Councillor calls for drug abuse focus group

A Prince Albert city councillor wants to see a municipal focus group set up to find solutions to problems rising from drug use.

On Monday, Ward 6 Coun. Blake Edwards asked for a report on creating such a group, which would “discuss how drugs are impacting the City of Prince Albert, and find solutions to reduce the problems that arise from these drugs.”

Edwards said he’s already talked to a number of citizens and community groups about the project. They told him such a group would be a welcome addition.

“I’m hoping with this group that we can bring in a number of parties, coordinated by city council, in order to ensure possible policy changes,” he told council.

If implemented, Edwards wants the focus group to include representatives from the Prince Albert Police Service, the Prince Albert Grand Council, and Prince Albert Community Mobilization’s Hub and COR project, and local youth.

He said the focus group could lobby other levels of government for much needed changes, like an increase in the number of treatment and rehabilitation options.

“Substance abuse is a problem,” he said. “I’m hoping that this focus group … can help deal with some of these problems.”

In addition to the lack of treatment centres, Edwards is also concerned with crystal meth use in the city. He said crystal meth users are responsible for large amounts of property crime in the city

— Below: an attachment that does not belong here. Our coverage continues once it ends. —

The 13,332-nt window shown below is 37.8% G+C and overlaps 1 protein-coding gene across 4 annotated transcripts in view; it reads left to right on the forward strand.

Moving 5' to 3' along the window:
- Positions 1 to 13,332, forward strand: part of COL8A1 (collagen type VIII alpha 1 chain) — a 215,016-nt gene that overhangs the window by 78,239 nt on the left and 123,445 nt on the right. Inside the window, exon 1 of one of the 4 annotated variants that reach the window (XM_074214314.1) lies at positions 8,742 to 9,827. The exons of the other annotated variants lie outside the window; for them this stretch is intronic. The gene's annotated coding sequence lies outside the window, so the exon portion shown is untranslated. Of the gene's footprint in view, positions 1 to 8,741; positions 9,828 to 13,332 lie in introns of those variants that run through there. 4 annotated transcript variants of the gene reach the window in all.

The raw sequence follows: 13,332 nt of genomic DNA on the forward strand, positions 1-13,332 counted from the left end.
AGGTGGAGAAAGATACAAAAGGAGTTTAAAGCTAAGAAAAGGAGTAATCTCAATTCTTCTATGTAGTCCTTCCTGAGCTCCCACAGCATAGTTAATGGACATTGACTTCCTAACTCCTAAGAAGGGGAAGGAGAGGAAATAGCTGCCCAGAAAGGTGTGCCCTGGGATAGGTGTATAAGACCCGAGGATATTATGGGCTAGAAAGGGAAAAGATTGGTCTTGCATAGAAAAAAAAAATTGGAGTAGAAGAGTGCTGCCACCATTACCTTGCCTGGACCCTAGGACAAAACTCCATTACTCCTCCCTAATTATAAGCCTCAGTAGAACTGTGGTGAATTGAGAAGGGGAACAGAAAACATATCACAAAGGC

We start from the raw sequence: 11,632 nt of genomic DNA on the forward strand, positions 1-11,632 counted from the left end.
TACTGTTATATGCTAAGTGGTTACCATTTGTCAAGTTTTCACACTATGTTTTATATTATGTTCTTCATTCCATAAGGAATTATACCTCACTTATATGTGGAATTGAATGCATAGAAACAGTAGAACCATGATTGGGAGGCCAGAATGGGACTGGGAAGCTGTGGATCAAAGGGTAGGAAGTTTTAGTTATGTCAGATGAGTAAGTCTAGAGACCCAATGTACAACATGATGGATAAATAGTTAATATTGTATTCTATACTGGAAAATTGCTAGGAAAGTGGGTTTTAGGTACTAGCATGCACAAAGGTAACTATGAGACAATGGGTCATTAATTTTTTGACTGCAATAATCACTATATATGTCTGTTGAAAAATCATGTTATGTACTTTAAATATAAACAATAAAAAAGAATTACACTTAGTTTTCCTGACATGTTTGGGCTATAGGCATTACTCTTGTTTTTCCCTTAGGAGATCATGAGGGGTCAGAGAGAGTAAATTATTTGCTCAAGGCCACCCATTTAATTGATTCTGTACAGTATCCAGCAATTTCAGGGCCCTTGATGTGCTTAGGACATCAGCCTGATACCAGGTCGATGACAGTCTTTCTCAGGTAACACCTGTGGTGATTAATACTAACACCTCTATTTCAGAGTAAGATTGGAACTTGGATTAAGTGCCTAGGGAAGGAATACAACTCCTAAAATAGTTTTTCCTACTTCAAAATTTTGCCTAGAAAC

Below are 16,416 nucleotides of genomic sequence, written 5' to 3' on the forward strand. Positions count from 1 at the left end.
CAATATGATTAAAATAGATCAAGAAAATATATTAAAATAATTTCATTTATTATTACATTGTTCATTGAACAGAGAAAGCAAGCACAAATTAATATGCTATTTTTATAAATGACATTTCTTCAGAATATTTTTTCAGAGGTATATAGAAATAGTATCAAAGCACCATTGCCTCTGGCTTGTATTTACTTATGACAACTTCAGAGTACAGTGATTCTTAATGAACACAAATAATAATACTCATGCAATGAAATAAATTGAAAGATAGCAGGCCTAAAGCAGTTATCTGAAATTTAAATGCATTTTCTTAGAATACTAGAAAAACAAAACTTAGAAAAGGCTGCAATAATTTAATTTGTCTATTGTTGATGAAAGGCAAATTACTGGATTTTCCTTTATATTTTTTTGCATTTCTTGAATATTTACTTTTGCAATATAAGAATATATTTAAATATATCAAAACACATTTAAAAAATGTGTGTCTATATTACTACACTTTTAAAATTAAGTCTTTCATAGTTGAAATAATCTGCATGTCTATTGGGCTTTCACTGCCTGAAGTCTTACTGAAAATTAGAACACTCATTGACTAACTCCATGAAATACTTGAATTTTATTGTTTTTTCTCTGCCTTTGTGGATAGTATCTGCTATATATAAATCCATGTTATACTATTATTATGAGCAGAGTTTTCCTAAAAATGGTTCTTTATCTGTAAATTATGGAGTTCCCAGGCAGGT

No final date was set for when the report will be submitted to council.

According to Statistics Canada, Prince Albert police reported 46 cases of possession of crystal meth last year. That’s nearly twice as many as in 2015. Marijuana and cocaine possession cases were also up by 23 per cent and 55 per cent respectively. Prince Albert was one of the few municipalities in Canada that saw a year-over-year increase in reported drug crimes.

Studies have also shown that youth in Prince Albert tend to be trying drugs and alcohol at an earlier age than their national counterparts. In 2016, the Journal of Community Safety and Well-being released a report noting that roughly 30 per cent of Prince Albert youth started using alcohol at ages 12 or younger. That’s double the national rate of 15.5 per cent. The study showed similar trends for marijuana and illicit substances.

The report suggested expanding and generating added funding for current youth outreach programs, and putting together a collaborative at-risk youth action plan.